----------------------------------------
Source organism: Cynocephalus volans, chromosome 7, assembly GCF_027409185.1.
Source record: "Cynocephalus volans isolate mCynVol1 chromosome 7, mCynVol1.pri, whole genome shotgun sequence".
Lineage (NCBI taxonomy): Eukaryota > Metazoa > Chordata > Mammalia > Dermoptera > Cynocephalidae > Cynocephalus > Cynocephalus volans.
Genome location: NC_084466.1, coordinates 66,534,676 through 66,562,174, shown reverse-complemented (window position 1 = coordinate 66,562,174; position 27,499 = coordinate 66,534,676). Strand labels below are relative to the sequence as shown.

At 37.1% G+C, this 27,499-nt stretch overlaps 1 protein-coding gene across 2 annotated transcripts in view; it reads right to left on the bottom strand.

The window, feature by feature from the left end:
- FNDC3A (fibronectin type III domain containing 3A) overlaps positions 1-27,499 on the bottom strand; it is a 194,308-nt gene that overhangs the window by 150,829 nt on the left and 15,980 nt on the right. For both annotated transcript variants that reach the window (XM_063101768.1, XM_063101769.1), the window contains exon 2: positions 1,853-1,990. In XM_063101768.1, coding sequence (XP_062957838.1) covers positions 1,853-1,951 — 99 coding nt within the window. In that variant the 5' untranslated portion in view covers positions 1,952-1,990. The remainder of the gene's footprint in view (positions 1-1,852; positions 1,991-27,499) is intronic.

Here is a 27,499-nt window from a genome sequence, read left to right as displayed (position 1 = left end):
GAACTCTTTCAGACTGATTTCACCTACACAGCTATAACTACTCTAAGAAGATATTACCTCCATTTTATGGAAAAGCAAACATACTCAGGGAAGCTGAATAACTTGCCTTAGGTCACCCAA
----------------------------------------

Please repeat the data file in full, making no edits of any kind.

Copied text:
Source organism: Cynocephalus volans, chromosome 7, assembly GCF_027409185.1.
Source record: "Cynocephalus volans isolate mCynVol1 chromosome 7, mCynVol1.pri, whole genome shotgun sequence".
Lineage (NCBI taxonomy): Eukaryota > Metazoa > Chordata > Mammalia > Dermoptera > Cynocephalidae > Cynocephalus > Cynocephalus volans.
Genome location: NC_084466.1, coordinates 66,534,676 through 66,562,174, shown reverse-complemented (window position 1 = coordinate 66,562,174; position 27,499 = coordinate 66,534,676). Strand labels below are relative to the sequence as shown.

At 37.1% G+C, this 27,499-nt stretch overlaps 1 protein-coding gene across 2 annotated transcripts in view; it reads right to left on the bottom strand.

The window, feature by feature from the left end:
- FNDC3A (fibronectin type III domain containing 3A) overlaps positions 1-27,499 on the bottom strand; it is a 194,308-nt gene that overhangs the window by 150,829 nt on the left and 15,980 nt on the right. For both annotated transcript variants that reach the window (XM_063101768.1, XM_063101769.1), the window contains exon 2: positions 1,853-1,990. In XM_063101768.1, coding sequence (XP_062957838.1) covers positions 1,853-1,951 — 99 coding nt within the window. In that variant the 5' untranslated portion in view covers positions 1,952-1,990. The remainder of the gene's footprint in view (positions 1-1,852; positions 1,991-27,499) is intronic.

Here is a 27,499-nt window from a genome sequence, read left to right as displayed (position 1 = left end):
GAACTCTTTCAGACTGATTTCACCTACACAGCTATAACTACTCTAAGAAGATATTACCTCCATTTTATGGAAAAGCAAACATACTCAGGGAAGCTGAATAACTTGCCTTAGGTCACCCAA